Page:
“Living the Lord’s time is always a resistance movement. We will not find joy…in the three sirens of consumerism: comfort, control, and convenience….We don’t lack joy simply because we’re running too fast. It’s that we are hurrying past life and the ‘resonant’ encounters we might have with it.”



Though Smith is denser and more philosophical and Michel is grounded more in the day-to-day experience of life, I recommend both to those who are seeking to find some healthy third way, beyond the cult of productivity and hustle and that of endless slack-jawed social media scrolling. Both recognize that the way many of us have been thinking about our time is deeply self-focused and at the same time (ironically) self-destructive.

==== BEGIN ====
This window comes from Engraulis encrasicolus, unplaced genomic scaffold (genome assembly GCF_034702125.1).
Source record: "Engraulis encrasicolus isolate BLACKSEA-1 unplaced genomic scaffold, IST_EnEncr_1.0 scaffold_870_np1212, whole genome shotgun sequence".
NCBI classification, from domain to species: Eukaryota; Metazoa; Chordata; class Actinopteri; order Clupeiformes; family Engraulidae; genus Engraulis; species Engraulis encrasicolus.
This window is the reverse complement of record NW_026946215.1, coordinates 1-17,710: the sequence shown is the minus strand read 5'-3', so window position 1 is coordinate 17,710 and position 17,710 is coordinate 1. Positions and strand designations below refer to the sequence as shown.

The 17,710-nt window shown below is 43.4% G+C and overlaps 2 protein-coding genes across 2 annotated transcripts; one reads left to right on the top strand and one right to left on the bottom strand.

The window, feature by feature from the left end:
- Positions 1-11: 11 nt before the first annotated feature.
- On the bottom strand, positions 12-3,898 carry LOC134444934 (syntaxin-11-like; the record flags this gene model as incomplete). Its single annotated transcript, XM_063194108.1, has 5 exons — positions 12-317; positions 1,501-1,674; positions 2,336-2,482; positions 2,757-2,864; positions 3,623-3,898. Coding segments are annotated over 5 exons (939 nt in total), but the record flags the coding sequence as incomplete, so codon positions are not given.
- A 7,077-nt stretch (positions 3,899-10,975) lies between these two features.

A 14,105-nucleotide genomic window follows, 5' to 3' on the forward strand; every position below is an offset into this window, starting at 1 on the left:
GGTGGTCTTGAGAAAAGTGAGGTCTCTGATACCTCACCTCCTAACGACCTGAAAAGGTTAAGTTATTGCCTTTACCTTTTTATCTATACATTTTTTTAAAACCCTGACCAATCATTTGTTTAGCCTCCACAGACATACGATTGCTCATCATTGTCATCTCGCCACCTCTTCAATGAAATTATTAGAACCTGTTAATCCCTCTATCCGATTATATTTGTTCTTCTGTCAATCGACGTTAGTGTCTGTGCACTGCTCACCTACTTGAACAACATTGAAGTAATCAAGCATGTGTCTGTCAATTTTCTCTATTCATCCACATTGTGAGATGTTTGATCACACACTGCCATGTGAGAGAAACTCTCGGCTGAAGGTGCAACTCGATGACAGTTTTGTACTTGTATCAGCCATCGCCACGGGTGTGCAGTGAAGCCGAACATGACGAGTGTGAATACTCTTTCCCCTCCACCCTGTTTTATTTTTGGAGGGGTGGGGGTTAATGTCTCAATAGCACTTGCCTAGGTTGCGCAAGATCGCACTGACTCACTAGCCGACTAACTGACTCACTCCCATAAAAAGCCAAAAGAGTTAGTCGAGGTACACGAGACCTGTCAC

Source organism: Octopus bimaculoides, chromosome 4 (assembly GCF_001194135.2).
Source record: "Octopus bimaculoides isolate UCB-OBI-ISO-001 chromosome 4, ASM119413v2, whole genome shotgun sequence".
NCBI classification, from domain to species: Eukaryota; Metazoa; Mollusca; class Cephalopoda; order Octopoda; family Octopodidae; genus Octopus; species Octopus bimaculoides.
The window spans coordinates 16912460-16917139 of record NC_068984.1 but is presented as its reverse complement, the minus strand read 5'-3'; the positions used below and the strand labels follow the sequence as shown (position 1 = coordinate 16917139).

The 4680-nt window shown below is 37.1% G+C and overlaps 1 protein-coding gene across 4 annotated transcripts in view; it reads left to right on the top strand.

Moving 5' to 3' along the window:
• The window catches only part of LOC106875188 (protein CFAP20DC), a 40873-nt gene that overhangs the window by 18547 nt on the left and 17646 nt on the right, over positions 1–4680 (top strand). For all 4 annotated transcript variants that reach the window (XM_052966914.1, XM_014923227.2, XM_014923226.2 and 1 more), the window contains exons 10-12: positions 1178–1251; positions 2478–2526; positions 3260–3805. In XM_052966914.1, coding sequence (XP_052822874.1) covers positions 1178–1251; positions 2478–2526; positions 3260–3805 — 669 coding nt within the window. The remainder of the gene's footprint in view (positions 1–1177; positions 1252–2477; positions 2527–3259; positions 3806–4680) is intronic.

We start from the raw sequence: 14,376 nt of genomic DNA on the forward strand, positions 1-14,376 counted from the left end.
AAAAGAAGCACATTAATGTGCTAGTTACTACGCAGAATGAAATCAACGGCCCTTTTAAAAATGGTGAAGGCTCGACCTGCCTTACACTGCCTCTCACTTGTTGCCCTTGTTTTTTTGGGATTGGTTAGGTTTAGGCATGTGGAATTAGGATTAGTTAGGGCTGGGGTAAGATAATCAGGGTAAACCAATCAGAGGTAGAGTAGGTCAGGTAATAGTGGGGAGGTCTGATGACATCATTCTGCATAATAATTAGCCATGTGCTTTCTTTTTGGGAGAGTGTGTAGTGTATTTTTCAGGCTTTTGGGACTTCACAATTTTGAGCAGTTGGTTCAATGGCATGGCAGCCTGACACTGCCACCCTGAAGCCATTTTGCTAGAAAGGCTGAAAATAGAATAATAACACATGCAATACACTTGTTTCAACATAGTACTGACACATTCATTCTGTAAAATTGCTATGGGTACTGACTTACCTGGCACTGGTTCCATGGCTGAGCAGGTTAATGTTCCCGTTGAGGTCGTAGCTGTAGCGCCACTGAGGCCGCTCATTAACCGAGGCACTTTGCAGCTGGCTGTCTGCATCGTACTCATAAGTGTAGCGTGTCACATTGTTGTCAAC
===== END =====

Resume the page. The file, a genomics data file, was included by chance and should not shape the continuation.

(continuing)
Both of these books continually come around to the admonition to number our days, to remember that we will die, that our time here is finite. But neither author then comes to the conclusion you might think obvious–namely, if time is finite I better pack as much as possible into the time I have, whether in amusements and experiences or in productive labor that will make a positive change in the world.

Yes, each admits, we are bound in some ways by linear time. We are born, we live, and we die, never knowing which will be our last day. But instead of rushing us along to the next thing on our to-do list or bucket list, Smith and Michel instead speak of attitudes of anticipation, participation, reflection, and, incredibly, contentment. These feel like things I want to have in my life. These feel like rhythms I could maintain.